Out of the corner of my eye I spotted another kingposted glider beginning to overtake me. It was Mark in a U2 and he was speeding past me. Maybe I could have raced him in. Maybe not. I didn’t care. I just wanted to make goal, and the best way to ensure that was to find more lift. One last thermal and I had more than enough altitude to race into goal.

Celebratory margarita

Celebratory margarita

After reaching goal, and sadly not hearing the rewarding beeps of my 6030 (wind noise is the sound of freedom), I climbed back up in a great thermal over the airport. The open class goal was back at Americus airport after a second turn point so I planned to either meet them back there or at least save some time on the retrieve. The clouds were dissipating, and after three hours I was waning. About five miles into the return I both was tired and losing lift. I saw another glider on the ground and landed with him. It just happened to be Rich with the U.K. team., joined by the property owners, a grand daughter, and a teeny tiny puppy—swell company for a post-first-time-making-goal LZ celebration (and yes I did just use the word swell).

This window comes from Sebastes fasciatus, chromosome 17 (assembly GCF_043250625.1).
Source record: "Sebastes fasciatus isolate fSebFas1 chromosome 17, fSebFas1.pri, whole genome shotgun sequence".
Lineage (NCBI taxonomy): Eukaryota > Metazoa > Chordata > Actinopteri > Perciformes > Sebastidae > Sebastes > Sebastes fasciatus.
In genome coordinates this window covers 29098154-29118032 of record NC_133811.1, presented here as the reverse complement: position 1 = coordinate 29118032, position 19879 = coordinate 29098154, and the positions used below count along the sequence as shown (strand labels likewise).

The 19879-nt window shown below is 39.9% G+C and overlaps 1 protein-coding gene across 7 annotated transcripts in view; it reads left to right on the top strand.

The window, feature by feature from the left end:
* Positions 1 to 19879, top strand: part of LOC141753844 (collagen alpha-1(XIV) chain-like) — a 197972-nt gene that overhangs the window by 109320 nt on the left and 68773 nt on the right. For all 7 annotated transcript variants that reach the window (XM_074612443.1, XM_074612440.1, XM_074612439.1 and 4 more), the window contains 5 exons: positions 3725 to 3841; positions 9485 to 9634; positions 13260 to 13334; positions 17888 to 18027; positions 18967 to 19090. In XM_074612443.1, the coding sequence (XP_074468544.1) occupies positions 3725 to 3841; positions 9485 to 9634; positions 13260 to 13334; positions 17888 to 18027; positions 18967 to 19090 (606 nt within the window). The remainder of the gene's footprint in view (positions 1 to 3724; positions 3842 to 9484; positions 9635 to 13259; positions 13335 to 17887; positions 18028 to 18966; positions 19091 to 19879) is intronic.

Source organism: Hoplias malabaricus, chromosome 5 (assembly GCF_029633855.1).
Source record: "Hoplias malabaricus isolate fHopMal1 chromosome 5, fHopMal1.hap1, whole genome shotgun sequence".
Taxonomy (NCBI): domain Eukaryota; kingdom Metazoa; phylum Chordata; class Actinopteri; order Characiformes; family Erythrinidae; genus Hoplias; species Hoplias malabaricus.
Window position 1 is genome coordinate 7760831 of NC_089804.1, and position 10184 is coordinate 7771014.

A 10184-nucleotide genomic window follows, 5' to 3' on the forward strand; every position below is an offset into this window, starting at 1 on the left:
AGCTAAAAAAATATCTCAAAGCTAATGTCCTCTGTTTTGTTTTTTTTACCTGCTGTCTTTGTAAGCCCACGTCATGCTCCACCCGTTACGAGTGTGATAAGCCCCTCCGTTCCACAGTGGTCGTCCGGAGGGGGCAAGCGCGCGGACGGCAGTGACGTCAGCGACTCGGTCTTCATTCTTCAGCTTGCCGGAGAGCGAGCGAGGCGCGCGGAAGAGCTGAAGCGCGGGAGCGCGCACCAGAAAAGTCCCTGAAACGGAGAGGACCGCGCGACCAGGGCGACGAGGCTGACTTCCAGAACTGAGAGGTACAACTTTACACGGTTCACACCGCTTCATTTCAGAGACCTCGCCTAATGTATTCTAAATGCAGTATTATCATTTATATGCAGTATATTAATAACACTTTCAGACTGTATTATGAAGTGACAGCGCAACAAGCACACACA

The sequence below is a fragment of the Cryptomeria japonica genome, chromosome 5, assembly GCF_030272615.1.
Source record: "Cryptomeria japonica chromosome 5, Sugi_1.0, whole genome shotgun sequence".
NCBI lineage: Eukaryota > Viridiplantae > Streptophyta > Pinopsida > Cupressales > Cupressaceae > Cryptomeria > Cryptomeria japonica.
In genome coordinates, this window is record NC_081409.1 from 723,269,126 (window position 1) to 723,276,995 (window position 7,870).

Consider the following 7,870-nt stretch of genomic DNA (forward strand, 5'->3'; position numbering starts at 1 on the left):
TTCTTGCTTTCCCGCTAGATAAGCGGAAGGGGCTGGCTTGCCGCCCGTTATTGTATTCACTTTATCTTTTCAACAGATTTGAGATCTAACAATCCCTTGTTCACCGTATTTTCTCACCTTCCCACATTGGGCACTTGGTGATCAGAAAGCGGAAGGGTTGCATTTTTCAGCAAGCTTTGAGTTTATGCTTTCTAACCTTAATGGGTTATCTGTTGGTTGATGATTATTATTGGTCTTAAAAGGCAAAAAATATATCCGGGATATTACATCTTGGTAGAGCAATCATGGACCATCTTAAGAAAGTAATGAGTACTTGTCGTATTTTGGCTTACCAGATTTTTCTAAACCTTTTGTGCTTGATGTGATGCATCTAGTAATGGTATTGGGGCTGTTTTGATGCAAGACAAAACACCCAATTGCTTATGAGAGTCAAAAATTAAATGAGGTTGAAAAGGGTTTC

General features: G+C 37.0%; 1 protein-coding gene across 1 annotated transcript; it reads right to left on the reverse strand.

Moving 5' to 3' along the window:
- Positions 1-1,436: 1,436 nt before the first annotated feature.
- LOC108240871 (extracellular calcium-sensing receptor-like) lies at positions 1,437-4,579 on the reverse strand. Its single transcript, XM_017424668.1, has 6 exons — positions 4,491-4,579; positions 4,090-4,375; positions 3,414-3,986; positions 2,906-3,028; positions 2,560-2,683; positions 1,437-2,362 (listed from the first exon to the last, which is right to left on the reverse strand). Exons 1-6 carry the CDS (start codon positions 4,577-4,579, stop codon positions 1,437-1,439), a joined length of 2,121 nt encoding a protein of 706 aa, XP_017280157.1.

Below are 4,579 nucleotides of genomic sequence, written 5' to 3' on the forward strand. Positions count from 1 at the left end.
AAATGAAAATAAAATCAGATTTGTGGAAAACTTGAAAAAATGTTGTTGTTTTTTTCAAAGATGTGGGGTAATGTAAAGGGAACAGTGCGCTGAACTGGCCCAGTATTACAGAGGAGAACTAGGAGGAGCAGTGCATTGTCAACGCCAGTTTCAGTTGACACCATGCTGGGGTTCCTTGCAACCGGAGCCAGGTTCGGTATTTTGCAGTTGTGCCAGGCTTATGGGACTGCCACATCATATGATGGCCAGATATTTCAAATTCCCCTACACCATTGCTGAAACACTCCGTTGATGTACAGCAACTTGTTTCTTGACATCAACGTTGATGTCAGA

Day 4 — 37.1km Task
I should have made goal for the second day in a row, but instead I learned a valuable lesson on racing. A few of us sport class pilots were sticking together. One raced ahead and I later learned he made goal flying alone. Knowing I was in second by only a few points, I thought that I could make up some points by racing ahead of #1. Gazing ahead I saw a few inviting clouds and knew that with the tailwind all I should need is one more thermal. Moreover, my vario said I should arrive at goal with 800 to 900 feet altitude. I left our little gaggle and pulled in for goal planning to slow up in any lift ahead.

…and that lift never came. I followed a road below me with trees on the left, and big fields on the right. It was fun cruising at 40-50 miles per hour down the road. At the last moment, as low as I could, I made a 180 and landed into the wind. Soon I was watching my competitors sail over my head and into goal. At this point the realization hit me that making goal, no matter how slow, is much more important than a few seconds, especially only half way into a competition. Who was I to think that I could race a faster glider, in my first competition, on day 4, and in light lift??? Who? Stupid me that’s who.